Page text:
So off we went. First an easy, wide track and then a single-track footpath, up towards the Col de la Sauce. You know I mentioned how much I fall over? Well, yes of course, I did it again! This time not so much a fall, as a sliding down the side of a bank above a large puddle. Down I went face first while just narrowly avoiding a complete belly flop by putting out a hand to brake myself, while holding on to my poles. That was probably not a great move! I almost certainly dislocated my middle finger and quite possibly caused a small fracture as it is still swollen 6 months later. But that was not going to stop me finishing this thing. So gathering up my poles, and my pride, we continued up to the col while I gently cursed under my breath. It was just beginning to get dark so headlamps went on as we reached the col and started down the other side. Finally a nice runnable path but in the dusk it was better to err on the side of caution, particularly considering my fondness for close up examinations of the terrain.

So down we went, and down still further and then we were in a gorge. A storming, roaring river in the middle, sheer rocks faces on each side and us following the steep and rocky path on the left. This must be beautiful in the light, it really must be. But in the dark with only our headlamps to show us the way it was really quite disconcerting. But gravity was helping us so we managed to mostly run. It was long, longer than I had imagined from the race profile – only about 5km but we dropped 700m in those 5 km. Finally we could see the lights of La Gittaz, a collection of houses in the midst of this huge valley. I guess there must be a road that arrives here from somewhere as there were a number of cars but as we arrived it seemed like an oasis of life in the middle of a mountainous desert. There was music and lights and a familiar sweet smoke in the air wafting over from the groups of young, obviously not runner, people sitting around. They certainly looked more relaxed and full of fun than we did. I have no idea why but I had just one overwhelming desire (might have been that smoke in the air!) – coffee and biscuits! And they really hit the spot. Now I don’t know what these biscuits are but I was to eat a lot of them over the next few hours. Buttery! They were just packed full of butter and sugar. Delicious. Plus we had now covered 75km. Over half way! Only 16km now before we reached Beaufort and our drop bags. It seemed so close but we were about to get kicked in the butt!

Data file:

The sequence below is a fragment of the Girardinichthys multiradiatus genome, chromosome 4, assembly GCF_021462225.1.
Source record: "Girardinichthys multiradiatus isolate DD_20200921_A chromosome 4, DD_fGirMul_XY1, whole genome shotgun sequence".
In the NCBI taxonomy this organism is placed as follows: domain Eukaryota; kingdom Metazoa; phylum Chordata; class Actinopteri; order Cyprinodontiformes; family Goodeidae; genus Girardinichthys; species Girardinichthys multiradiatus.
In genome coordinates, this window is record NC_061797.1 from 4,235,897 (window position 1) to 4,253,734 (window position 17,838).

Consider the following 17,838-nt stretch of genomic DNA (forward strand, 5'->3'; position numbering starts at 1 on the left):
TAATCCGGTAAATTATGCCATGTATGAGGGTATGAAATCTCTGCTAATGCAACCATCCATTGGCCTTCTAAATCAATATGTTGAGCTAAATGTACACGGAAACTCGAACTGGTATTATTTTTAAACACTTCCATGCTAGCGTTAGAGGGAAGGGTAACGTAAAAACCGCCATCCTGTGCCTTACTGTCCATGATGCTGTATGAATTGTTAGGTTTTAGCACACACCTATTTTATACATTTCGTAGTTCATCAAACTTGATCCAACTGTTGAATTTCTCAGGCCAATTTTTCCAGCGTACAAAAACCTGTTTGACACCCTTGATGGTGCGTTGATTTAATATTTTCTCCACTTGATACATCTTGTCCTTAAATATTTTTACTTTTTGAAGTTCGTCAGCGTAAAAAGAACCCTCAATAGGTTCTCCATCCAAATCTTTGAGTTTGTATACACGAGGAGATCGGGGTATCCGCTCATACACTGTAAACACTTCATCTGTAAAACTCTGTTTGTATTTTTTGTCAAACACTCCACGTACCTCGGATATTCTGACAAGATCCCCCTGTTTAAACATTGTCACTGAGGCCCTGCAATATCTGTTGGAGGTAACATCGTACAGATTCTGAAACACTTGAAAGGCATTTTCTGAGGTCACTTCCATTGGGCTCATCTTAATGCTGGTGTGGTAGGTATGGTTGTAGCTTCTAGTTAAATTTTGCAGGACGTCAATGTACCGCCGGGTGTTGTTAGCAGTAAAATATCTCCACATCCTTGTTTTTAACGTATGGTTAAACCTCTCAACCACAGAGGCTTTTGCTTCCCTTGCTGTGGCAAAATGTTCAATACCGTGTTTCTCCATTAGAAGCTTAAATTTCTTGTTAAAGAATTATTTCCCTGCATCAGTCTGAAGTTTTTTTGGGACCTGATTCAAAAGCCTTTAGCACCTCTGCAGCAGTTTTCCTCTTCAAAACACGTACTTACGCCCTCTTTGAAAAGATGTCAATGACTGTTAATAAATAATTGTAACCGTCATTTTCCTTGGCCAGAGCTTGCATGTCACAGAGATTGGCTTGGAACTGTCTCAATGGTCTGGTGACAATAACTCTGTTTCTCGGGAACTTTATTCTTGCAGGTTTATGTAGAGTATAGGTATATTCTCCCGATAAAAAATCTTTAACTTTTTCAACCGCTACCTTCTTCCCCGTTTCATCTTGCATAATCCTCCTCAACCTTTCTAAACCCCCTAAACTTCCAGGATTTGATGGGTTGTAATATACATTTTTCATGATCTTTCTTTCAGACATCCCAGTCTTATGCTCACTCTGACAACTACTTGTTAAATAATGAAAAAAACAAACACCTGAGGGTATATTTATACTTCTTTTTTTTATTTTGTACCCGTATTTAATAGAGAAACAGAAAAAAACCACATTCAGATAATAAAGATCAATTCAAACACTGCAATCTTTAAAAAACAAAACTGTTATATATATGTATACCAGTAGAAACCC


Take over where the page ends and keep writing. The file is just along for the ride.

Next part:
I started off up the steep slope above La Gittaz with Carlo just behind me. I was feeling much better than I had a few hours ago and, unfortunately, I had totally underestimated the next climb. In my mind we would be up at the next col within a short time, down a little descent and racing back up to the final pass before the descent to Beaufort in no time.